The Spark

“The emancipation of the working class will only be achieved by the working class itself.” — Karl Marx

Criminal contempt for the Iraqi population

Sep 12, 2005

With good reason, a National Guardsman just returned from the war called New Orleans "Iraq with a flood."

From the very first days following the invasion of Iraq, it became obvious that the U.S. and British governments had made no plans whatsoever to restore a semblance of "normal" life for the population. Nothing was done to repair the damage caused by the western bombings to the most vital parts of the social infrastructure.

Nor had the U.S.-British strategists made plans for the predictable breakdown of law and order which followed the collapse of Saddam Hussein's regime. Organized gangs were allowed to loot everything they could lay their hands on, including basic supplies in hospitals and power stations, without the occupying troops doing anything about it. The only exceptions were, predictably, the oil installations, which were protected right from the beginning. After all, the invasion was designed, among other things, to benefit the western oil companies!

After the invasion Bush talked about plans for "reconstructing" Iraq. Enormous funds were pledged to finance this reconstruction. To date, less than 10% of these funds have actually been disbursed, and most of that has gone straight into the pockets of western companies – mainly security and oil companies – or for construction of military facilities.

After two and a half years of occupation, essential services such as water, electricity and transport are still completely unreliable, when available at all. There are chronic shortages of just about everything, including petroleum products – which are produced in Iraq, but for export. Hospitals lack the most basic medical equipment and medicines. Despite the explosion of diseases, many qualified nurses and doctors are still not put to work because they might have had ties with the Baath party. For the occupation authorities, the health of the population is, obviously, of secondary importance.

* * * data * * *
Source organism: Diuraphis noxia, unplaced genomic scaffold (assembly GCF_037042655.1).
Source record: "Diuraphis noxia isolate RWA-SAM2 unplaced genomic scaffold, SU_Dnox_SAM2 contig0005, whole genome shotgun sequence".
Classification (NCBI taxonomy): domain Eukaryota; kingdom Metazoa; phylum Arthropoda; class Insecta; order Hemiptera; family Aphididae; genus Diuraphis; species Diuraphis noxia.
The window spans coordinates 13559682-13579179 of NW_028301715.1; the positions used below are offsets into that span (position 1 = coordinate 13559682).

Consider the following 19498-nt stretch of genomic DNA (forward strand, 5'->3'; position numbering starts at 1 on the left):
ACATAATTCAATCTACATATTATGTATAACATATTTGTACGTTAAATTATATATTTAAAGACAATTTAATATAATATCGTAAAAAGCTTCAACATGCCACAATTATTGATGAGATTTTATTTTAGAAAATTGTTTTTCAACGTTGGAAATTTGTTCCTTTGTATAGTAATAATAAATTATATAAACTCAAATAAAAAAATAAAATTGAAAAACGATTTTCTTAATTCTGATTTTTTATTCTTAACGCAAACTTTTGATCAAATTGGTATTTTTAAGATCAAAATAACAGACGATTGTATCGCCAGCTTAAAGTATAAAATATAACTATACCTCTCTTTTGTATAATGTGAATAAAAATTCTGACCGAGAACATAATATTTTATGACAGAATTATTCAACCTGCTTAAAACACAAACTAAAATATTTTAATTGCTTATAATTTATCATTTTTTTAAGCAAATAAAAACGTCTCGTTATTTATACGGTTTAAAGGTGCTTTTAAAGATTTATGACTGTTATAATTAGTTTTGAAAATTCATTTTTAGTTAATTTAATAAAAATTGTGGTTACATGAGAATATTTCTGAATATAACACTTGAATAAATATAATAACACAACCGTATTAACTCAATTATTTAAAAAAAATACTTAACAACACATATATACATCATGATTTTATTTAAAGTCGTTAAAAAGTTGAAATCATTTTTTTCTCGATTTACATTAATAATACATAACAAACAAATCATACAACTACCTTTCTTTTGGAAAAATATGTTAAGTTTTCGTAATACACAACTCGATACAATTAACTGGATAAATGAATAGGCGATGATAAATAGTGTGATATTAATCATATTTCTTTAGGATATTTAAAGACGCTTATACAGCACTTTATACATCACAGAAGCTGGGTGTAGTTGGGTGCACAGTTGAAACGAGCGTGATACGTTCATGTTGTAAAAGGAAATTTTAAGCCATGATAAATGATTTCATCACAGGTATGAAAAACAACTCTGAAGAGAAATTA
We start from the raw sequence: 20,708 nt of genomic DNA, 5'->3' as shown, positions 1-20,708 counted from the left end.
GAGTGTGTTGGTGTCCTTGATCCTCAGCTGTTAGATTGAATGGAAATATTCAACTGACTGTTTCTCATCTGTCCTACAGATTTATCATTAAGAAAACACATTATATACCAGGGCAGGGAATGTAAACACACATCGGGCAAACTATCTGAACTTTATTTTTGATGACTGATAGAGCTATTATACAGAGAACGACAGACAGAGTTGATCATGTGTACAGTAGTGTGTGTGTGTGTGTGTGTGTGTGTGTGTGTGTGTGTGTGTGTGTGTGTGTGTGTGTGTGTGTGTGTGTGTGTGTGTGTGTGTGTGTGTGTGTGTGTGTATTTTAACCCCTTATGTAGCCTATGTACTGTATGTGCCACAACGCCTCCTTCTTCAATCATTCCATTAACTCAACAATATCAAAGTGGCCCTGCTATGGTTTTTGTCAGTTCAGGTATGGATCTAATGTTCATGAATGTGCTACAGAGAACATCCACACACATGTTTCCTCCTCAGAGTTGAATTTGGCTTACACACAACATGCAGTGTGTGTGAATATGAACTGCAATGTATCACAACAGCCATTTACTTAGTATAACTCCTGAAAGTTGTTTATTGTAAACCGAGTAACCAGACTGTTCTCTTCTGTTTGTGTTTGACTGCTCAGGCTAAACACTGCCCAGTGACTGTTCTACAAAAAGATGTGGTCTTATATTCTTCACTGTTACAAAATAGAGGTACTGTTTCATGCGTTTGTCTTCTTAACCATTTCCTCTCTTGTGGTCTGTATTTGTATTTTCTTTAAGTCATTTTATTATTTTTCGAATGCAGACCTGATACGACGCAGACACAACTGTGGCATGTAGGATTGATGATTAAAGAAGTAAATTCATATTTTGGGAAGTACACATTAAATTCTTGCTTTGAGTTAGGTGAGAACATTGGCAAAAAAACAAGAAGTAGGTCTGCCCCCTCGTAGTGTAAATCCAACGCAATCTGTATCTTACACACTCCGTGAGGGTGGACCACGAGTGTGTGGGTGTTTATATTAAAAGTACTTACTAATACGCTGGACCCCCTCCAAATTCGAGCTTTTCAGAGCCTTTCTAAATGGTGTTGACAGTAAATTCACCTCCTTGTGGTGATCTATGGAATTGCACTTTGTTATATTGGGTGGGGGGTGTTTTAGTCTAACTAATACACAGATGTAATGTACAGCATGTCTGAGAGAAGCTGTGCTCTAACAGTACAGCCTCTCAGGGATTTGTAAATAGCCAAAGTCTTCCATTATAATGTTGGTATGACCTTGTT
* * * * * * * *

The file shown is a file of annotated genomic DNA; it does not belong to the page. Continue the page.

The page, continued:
The criminal disregard of the western powers for the welfare of the Iraqi population was illustrated once again on August 31st, with the stampede which claimed more than a thousand lives during a pilgrimage in Baghdad.

According to news reports, the tension was high among the crowd of Shiite pilgrims after they had been targeted by a mortar attack in the morning. When rumors that a suicide bomber was hidden among the marchers began to circulate, there was a movement of panic on a bridge across the river Tigris. Many people were trampled to death while others were pushed over the bridge railings and drowned in the river.

Most U.S. newspapers "forgot" to mention the fact that the end of this bridge had been blocked by a checkpoint run by U.S. and Iraqi troops to search everyone. The pilgrims knew nothing about the barrier so marchers kept piling up on the bridge to the point where it became virtually impossible to move. When the crowd could move neither forward nor backward, the panic broke out, leading to the huge number of casualties.

In fact, as was pointed out later, U.S. and Iraqi authorities took no measures to avoid incidents during a march which was expected to attract several hundred thousand pilgrims. No provisions had been made to ensure that emergency services would be on stand-by for the occasion, with additional staff and resources. No attempt had been made to design the route of the march so as to minimize the number of bottlenecks. For the top dogs of the military bureaucracy, it was business as usual.

This produced the catastrophic bottleneck on the Tigris bridge. The absence of emergency services to take care of the injured seems to have increased the casualties by a significant number. And the U.S. military did not mobilize ambulance services or send speedboats up the river to help the injured and those who were drowning.

Due to U.S. contempt for the Iraqi population, a simple movement of panic was enough to cause the worst bloodbath seen in Iraq since the U.S. attack on Fallujah!

Both the war in Iraq and the situation along the Gulf Coast are the products of a system which cares nothing for populations in general and the poor in particular. It is a system whose only purpose is to protect the parasitism of a tiny layer of very rich capitalists who own and control everything.